My Father’s Voice Lives On, My Father Lives on Through His Story
Jan 18, 2019 07:37AM
● By Alyssa McGinnis
We may not have ever won any father-son look alike contest, but my father and I shared many defining characteristics. Friends and family often said we had the same eyes, the same smile and the same pointed sense of humor. But above all, it was our booming voice that always identified each of us as belonging to the other.
My father’s voice could rise above any crowd. It would carry clearly across the many acres of our family farm. When Dad spoke, you listened. Everyone listened. When emotions ran high, especially between the two of us, that voice—our voice—had a way of snapping you to attention.
Big Voice, Strong Will
For whatever reason, commanding voices often seem to come paired with strong wills and stubbornness, two more traits my father and I shared. It was rumored that Dad had a crazy streak back in his high school days, and I was no different. Our similar paths often had us going nose-to-nose as I was growing up. We were both stubborn, but I was young… thus, never wrong.
I remember one argument that got so heated I ended up hanging up on my father after he refused to come around to my point of view. Again, I was young, stubborn and clearly right (in my mind). But my conscience quickly prevailed—it took all of 30 seconds for me to pick that phone up and call him back and apologize. Though it was some twenty years ago, I can still hear him chuckling on the other end of the line, saying “Sheesh, you better now?” At the end of all our hollering, we always managed to restore the peace between us, as best friends do.
My father was more than my best friend. He was the man I wanted to be. Whether he was at home with us kids, out working the fields, at church or in the community, Dad was a natural-born leader that others couldn’t help but look up to. For all these reasons, I wanted to grow up to be like my father.
Five Years to Live
When I got the news of his diagnosis, all I wanted to do was hear that booming voice of his reassure me that things would be alright. That he would be alright. But the doctors said his pulmonary fibrosis came with a life expectancy of about five years, and—despite Dad’s stubbornness—the doc’s prediction proved accurate.
Dad passed in the fall just as the leaves started to turn. It was almost five years to the date of his initial diagnosis. During those five years, I watched the most important man in my life slowly, but steadily fade. He lost weight. He lost his energy. He eventually even lost that boom in his voice.
Throughout the first three years of his illness, the decline was very gradual, and it was during that time we were fortunate to enjoy some incredible conversations. Growing up, my Dad and I would talk often, but the stories we shared in those final years were deeper and drew us closer than we had ever been before. The words he spoke to me his last week will never leave me.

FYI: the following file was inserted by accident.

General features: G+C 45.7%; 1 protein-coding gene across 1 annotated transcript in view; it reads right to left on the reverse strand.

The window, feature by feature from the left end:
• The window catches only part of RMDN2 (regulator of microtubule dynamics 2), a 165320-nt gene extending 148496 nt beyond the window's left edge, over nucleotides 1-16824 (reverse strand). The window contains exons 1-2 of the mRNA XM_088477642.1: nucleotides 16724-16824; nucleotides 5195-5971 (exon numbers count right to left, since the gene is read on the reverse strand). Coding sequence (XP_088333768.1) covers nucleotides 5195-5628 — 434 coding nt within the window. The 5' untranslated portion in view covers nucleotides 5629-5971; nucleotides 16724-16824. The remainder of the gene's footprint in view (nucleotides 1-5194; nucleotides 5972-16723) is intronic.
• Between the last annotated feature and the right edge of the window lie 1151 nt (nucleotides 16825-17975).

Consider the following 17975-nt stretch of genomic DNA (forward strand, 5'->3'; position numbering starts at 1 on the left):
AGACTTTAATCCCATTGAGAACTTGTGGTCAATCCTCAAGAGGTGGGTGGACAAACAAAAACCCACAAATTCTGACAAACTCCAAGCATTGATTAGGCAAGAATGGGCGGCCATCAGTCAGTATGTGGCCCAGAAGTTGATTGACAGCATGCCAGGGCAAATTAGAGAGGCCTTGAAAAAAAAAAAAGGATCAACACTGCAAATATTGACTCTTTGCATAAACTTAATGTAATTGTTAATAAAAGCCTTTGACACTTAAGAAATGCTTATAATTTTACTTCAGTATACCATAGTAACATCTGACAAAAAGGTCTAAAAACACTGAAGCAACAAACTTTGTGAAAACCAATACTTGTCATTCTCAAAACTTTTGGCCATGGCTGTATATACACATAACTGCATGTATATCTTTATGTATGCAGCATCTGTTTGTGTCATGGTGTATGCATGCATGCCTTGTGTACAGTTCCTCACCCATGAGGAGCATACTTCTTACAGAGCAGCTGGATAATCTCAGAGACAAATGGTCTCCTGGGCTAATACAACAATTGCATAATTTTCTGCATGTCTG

A Story Worth Sharing
The images of doctors, nurses and hospice workers who cared for my father—and our entire family—have also stayed with me. In fact, their assistance throughout five years of pain has become the most enduring, comforting memory of my father’s passing.
I can’t tell Dad’s story without framing it within the larger picture of the amazing care he received from every healthcare worker along the way. His story is their story. And like his booming voice, his story has become my story, because as much care as my father received, I got double that in compassionate help navigating the unfamiliar world of assisted living and hospice.
To say I couldn’t have made it through this experience without the help of others is not hyperbole. I didn’t know what I was dealing with, let alone how to have the difficult discussions I needed to have with those closest to me. More importantly, I had no idea such help was available, and that’s why I tell this story so passionately.
The hospital administration, the doctors and nurses, the hospice counselors… these are the people that helped me understand the situation and the choices we were facing. They guided me as I had those end-of-life conversations with my mom and Dad. They were relentless in their care for us.
Their story needs to be told, because my experience is not unique, it is the rule. For families facing a devastating diagnosis and an uncertain future, knowing there is help softens the heartache and eases the transition into uncharted waters. Stories like my father’s make it known that we don’t have to go it alone. There is a whole system in place ready to care for your entire family. It hurts to tell these stories, and that hurt will never fully quit... but neither will the support of the healthcare community.
My father’s voice will also live on. It will live on through me, as I continue to tell this story of my father’s final years. It’s the story that keeps his spirit alive within me and all who knew him, and I am honored to be able to share it with all who will listen.